Lot 84. A gem-set jade-hilted dagger (khanjar), North India or Deccan, circa 1675-1700; 14 3/8 ins. (36.6 cm.) long. Estimate USD 700,000 - USD 1,200,000. Price realised USD 795,000. © Christie's Images Ltd 2019
Set with rubies, watered-steel blade, later cloth-covered wooden scabbard with original gem set jade locket.
Exhibited: The Miho Museum, Koka 2016, p. 35, no. 40
Grand Palais, Paris 2017, p.120, no,91
The Doge’s Palace, Venice 2017, p.145, no,93
The Palace Museum, Beijing 2018, p.169, no,97
de Young Legion of Honor, San Francisco 2018, p. 90, no. 32.
Note: The form of this hilt derives from an early all-steel hilt type which ended in animal heads. Good examples, both with curved katar-like blades, are in the Furusiyya Collection (Mohamed, 2007, no.175, p.187) and in the Victoria and Albert Museum (IS 86-1981; Skelton et al, 1982, no.421, p.131). Here the terminals have been transformed into scrolls instead of tigers’ heads, but the material enables the allusion to tigers to be made in the stripes (bubri) of the design. The previous catalogue entries for this dagger point clearly to the significance of the tiger stripes and their later association with Tipu Sultan. The design is far older than this, appearing on 16th century and earlier manuscripts and textiles. Similar hilts are noted as being worn by Prince Muhammad Muazzam Shah Alam Bahadur, the second son of the emperor Aurangzeb, in around 1680 (Falk and Archer, 1981, no.91). In his entry on the Furusiyya example Bashir Mohamed notes another example worn by one of the princes in the famous image of The Princes of the House of Timur by Mir Sayyed 'Ali dating from 1550-1555 in the British Library (inv.no.1913,0208,0.1). The blade here, of rare Indian form, is also found on a steel hilted dagger dating from around 1600 in the al-Sabah Collection (LNS 1053 M)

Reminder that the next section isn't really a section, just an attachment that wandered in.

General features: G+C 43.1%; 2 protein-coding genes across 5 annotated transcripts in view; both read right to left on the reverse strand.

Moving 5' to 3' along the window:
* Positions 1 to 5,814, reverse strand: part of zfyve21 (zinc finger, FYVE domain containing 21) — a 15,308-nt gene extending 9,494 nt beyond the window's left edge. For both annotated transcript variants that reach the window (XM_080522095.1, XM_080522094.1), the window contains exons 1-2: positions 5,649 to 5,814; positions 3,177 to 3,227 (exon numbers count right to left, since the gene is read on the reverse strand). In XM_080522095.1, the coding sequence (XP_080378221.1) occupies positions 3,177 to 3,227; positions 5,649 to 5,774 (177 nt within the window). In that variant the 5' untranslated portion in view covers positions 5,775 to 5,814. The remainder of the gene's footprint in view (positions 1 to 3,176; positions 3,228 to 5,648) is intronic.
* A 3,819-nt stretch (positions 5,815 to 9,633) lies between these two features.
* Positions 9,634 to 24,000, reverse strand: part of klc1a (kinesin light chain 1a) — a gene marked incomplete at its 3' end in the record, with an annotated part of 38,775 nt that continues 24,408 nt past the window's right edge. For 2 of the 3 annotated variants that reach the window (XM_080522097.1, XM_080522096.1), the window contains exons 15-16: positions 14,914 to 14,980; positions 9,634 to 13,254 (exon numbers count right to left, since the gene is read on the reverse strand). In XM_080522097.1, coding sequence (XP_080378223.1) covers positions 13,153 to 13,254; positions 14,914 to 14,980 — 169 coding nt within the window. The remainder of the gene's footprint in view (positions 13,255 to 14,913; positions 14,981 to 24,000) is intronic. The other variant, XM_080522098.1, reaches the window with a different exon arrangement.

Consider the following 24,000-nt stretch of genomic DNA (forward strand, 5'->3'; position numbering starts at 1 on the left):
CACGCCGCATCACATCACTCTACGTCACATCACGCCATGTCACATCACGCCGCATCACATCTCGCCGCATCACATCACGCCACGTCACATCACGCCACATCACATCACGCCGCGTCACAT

Christie's. Maharajas & Mughal Magnificence, New York, 19 June 2019